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It’s 2019 – Do I Really Need A Resume?

Woman at a job interview.

We know that one of life’s biggest stressors is finding a new job. With that big task comes resume anxiety and the question: “Do I need a resume for entry-level jobs?”

How do I write a resume without any work history? What if my work history is not related to the job that I am applying to? The short answer to this is yes, resumes are required for most jobs.

Let’s take a look into what employers are looking for in a resume.

Contact Details:

First and foremost, a resume is a contact card that you can hand out, physically or electronically, to as many employers as you want. This allows employers to contact you after receiving your resume. This is the most important part of your resume.

Here is what you should include in the contact section:

  • First and last name
  • Phone number
  • E-mail address
  • Physical address

Objective:

This section is not mandatory; however listing your main career objective allows the employer to see how you could fit into the company long term. For example, someone looking for a position where you can learn, grow and develop is different than someone looking to try out a new industry or someone looking for a job over the summer. Each type of objective has their perks and their deterrents: it’s up to you if you want to put that on your resume or save that discussion for your interview.

Education:

When it comes to education, it depends on the industry that you are applying to – some positions have a requirement of a certain level of education while others are more open. If you graduated from secondary or post-secondary school you should always include that in your resume. Even if the diploma or degree does not relate to the position, completing secondary or post-secondary school shows that you can commit to and achieve a goal.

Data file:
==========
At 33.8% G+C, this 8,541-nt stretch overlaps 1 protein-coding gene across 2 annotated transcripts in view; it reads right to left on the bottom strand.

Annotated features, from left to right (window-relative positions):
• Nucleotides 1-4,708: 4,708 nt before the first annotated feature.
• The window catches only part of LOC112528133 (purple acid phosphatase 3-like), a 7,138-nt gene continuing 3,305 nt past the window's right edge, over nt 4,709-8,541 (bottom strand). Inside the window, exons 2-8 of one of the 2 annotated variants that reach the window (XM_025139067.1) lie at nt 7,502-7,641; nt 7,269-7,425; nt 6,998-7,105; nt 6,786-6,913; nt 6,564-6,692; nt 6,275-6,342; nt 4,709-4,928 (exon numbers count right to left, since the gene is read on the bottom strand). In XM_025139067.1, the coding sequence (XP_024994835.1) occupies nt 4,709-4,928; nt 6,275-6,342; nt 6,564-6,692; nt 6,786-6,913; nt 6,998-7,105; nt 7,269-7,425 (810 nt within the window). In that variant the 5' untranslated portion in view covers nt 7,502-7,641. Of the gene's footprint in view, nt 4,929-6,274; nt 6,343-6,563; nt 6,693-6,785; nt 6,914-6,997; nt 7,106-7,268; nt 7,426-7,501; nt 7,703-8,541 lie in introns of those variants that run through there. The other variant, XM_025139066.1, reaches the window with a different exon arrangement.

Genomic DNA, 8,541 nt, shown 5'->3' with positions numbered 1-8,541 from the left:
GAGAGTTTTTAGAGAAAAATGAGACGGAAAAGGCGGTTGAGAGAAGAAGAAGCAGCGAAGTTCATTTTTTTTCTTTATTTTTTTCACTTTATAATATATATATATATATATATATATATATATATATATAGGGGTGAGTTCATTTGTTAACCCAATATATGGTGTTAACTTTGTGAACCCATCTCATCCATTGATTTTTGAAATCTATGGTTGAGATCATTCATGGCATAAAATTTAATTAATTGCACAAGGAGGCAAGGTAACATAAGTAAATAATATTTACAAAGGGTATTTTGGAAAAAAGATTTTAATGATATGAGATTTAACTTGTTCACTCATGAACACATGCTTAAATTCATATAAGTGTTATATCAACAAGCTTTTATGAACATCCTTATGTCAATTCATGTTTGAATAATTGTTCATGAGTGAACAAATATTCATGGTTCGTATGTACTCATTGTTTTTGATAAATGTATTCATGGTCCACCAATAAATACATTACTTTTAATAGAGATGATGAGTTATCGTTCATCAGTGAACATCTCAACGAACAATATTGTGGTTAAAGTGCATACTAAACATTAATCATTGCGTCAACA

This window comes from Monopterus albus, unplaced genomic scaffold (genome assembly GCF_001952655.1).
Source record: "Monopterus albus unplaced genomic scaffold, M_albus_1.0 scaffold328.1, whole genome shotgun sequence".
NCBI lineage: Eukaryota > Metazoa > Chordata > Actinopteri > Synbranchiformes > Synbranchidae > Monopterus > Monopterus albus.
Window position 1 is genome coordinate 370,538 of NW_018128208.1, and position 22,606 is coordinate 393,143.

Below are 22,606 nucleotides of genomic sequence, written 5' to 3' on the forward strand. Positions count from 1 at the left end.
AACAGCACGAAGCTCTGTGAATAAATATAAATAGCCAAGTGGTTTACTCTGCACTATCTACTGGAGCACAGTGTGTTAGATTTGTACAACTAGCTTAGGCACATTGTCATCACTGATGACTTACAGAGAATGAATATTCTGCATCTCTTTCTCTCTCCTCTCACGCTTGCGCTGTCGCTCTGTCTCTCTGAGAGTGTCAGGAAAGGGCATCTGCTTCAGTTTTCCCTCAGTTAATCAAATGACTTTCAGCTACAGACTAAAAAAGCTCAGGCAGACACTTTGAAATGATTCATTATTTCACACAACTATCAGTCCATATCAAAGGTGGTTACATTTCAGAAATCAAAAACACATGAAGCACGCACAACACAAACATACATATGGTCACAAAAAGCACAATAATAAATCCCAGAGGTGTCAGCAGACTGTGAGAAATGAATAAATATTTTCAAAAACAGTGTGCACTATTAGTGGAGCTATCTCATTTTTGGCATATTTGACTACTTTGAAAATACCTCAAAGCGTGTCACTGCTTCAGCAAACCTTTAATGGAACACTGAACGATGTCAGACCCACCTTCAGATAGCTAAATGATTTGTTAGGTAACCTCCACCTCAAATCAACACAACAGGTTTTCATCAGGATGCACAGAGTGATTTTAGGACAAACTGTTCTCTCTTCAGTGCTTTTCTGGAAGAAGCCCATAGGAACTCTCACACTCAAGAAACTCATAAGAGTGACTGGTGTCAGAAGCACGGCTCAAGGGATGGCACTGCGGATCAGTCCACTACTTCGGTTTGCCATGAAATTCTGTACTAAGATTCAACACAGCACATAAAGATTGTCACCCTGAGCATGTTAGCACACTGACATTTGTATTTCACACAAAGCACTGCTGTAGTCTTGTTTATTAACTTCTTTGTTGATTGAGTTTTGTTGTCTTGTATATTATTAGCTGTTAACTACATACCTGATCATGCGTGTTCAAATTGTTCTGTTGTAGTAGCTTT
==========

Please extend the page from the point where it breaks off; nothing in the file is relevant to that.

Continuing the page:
Work Experience / Skills:

If you don’t have experience in the field that you are applying, you should still include your past work history including dates.

This allows an employer to see:

  • How long you typically stay with a job
  • The type of work that you are used to doing
  • Any skills that might overlap in the position that they are hiring for

If you don’t have any work experience at all, you should mention:

  • Volunteer experience
  • Clubs/Arts
  • Sports
  • Or any other activity where you gained transferrable skills, including:
    • Communication
    • Leadership
    • Organization
    • Teamwork
    • Dedication

Does the format matter?

For a physical resume, as long as it is easy to read and it highlights your skills/experience, then the format does not matter. Try to keep it between 1 – 2 pages so that it is easy for the employer to read.

This is not the case for electronic resumes: a lot of employers keep their resumes in a tracking system that allows them to find key words in your resume that match the skill set that they are looking for. This happens most often with large companies that do mass hiring. Typically, a Microsoft Word document or an editable PDF are preferred when it comes to electronic resumes.

How long should I spend creating a resume?

For most people, it should only take about 30 minutes to create a strong resume. If you are looking for a specific job in a specific field, try to highlight skills related to that field. If you are open to different types of work, try to highlight skills that are transferrable between different industries (teamwork, organization, dependable, leadership, etc.).

For more information about building a strong resume during your job search, speak with the job search specialists at ABL Employment.

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